Dontrelle Willis: The Crossroads

I feel for Dontrelle Willis.

The 2005 National League Cy Young award-winner has reached an impasse in his career, a crossroads. Having won only a single game over the past two seasons, the 27-year-old is currently in the minor leagues, after last pitching for the Detroit Tigers earlier this season. His hindrance? An anxiety disorder, finally diagnosed this year, after two seasons of futility.

Tigers brass, including manager Jim Leyland, have expressed guarded optimism in the press. But if history is any indication, Willis’ return to prominence, let alone the majors, is no sure thing.

Willis is the latest and most notable member of a sad subculture in baseball: Those players whose careers derailed for reasons mental, not physical. In recent years, Mark Wohlers and Rick Ankiel have been two high-profile cases of former top pitchers who mysteriously lost their control. Things got so bad for Ankiel that he had to become an outfielder. Baseball is something of a conservative establishment, not always as tolerant as it should be of affliction. One can only wonder how many other players suffer in silence, not eager to attract unwanted attention and make things worse.

Three decades ago, Pittsburgh Pirates staff ace Steve Blass experienced a similar career implosion on the mound. The hero of the 1971 World Series, Blass fell out of the majors within a few years, as he lost all pitching command. Roger Angell chronicled Blass’s downfall in a 1975 story in the New Yorker. The story depicted Blass attempting to save face.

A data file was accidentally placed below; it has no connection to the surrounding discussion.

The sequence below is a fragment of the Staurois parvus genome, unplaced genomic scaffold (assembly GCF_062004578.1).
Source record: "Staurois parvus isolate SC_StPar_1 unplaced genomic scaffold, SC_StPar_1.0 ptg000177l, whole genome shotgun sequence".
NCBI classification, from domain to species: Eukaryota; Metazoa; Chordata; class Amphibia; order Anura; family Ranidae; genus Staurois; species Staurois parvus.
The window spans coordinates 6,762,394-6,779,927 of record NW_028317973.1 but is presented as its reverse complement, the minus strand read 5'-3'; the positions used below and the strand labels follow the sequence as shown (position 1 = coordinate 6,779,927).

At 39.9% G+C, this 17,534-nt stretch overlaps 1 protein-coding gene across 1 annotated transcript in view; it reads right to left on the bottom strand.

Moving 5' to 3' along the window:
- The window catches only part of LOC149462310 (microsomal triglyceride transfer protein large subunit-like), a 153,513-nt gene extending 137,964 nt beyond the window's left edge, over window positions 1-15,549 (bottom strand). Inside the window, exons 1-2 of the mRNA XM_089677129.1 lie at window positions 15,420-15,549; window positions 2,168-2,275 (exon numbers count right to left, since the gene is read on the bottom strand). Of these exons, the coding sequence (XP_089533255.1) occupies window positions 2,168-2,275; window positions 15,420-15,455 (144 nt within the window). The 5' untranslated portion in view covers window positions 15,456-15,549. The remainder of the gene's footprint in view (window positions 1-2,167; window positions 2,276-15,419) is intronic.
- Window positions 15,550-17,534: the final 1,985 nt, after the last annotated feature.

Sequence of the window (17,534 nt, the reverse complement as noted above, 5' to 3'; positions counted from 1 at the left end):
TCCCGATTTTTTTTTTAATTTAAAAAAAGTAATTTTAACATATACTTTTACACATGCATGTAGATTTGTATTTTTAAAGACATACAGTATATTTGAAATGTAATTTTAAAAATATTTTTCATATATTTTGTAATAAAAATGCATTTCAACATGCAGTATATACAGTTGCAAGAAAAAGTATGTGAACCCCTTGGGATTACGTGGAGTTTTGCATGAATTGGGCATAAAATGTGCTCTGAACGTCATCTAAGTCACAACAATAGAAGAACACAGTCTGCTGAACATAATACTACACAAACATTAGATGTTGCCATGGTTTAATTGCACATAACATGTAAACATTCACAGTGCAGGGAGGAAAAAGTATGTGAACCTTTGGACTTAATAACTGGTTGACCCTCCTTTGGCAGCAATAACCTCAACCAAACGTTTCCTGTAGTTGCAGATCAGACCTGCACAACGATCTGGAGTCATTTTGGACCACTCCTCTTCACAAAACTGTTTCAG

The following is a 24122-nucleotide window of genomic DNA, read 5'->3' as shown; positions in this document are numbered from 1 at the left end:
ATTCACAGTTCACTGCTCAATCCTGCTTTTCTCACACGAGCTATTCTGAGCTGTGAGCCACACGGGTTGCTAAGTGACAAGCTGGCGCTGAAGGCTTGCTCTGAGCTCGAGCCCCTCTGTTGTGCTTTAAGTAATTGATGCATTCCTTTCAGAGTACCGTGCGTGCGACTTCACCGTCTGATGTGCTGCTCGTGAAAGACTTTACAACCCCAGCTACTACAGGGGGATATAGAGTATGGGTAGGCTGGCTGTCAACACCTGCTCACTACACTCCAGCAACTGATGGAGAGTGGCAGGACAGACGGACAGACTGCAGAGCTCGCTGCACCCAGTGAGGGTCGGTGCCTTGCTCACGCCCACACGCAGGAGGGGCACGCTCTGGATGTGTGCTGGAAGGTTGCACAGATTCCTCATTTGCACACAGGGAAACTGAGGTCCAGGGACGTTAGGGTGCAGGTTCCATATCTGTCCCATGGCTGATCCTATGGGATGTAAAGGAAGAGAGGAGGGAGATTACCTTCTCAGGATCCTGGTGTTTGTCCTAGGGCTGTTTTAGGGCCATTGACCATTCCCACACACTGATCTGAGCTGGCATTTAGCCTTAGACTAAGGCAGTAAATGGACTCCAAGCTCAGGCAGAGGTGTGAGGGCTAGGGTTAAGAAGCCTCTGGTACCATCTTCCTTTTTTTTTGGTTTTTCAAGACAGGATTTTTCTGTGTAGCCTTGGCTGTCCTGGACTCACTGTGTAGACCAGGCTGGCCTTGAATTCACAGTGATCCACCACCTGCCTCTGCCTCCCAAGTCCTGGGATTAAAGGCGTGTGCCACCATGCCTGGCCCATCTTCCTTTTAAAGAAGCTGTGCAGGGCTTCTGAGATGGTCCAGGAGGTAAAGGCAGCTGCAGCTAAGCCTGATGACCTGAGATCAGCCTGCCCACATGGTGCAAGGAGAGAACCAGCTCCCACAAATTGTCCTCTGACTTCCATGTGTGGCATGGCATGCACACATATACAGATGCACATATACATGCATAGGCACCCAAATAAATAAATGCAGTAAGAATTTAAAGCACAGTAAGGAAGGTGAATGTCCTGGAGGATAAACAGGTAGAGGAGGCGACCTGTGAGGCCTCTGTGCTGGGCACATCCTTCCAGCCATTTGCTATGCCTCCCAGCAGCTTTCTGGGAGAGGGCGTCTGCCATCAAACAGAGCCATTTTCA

“You know, this thing that’s happened has been painted so bad, so tragic,” Blass was quoted as saying in the piece. “Well, I don’t go along with that. I know what I’ve done in baseball, and I give myself all the credit in the world for it. I’m not bitter about this. I’ve had the greatest moments a person could ever want.”

Angell wasn’t sold, as he wrote in the story.

All this was said with an air of summing up, of finality, but at other times that evening I noticed that it seemed difficult for Blass to talk about his baseball career as a thing of the past; now and then he slipped in the present tense — as if it were still going on.

Blass never pitched another game. Just as Lou Gehrig has a disease named after him, Steve Blass Disease, according to Wikipedia, “is applied to talented players who inexplicably and permanently seem to lose their ability to accurately throw a baseball.”

Granted, there are occasional success stories. John Smoltz turned his career around after going to see a psychologist at the 1991 All-Star break. And Rick “Wild Thing” Vaughn became a strikeout sensation with just a pair of glasses. But the latter is a character from the film “Major League.”

One of my favorite writers is the noted essayist Joan Didion, who went to the same high school I attended in Sacramento, albeit 50 years before me. In the preface to her classic 1968 collection Slouching Towards Bethlehem, Didion describes her own battle to overcome neurosis.

I had not been able to work in some months, had been paralysed by the conviction that writing was an irrelevant act, that the world as I understood it no longer existed. If I was to work again at all, it would be necessary for me to come to terms with disorder.

Hopefully for Willis’ sake, he too can come to these terms.

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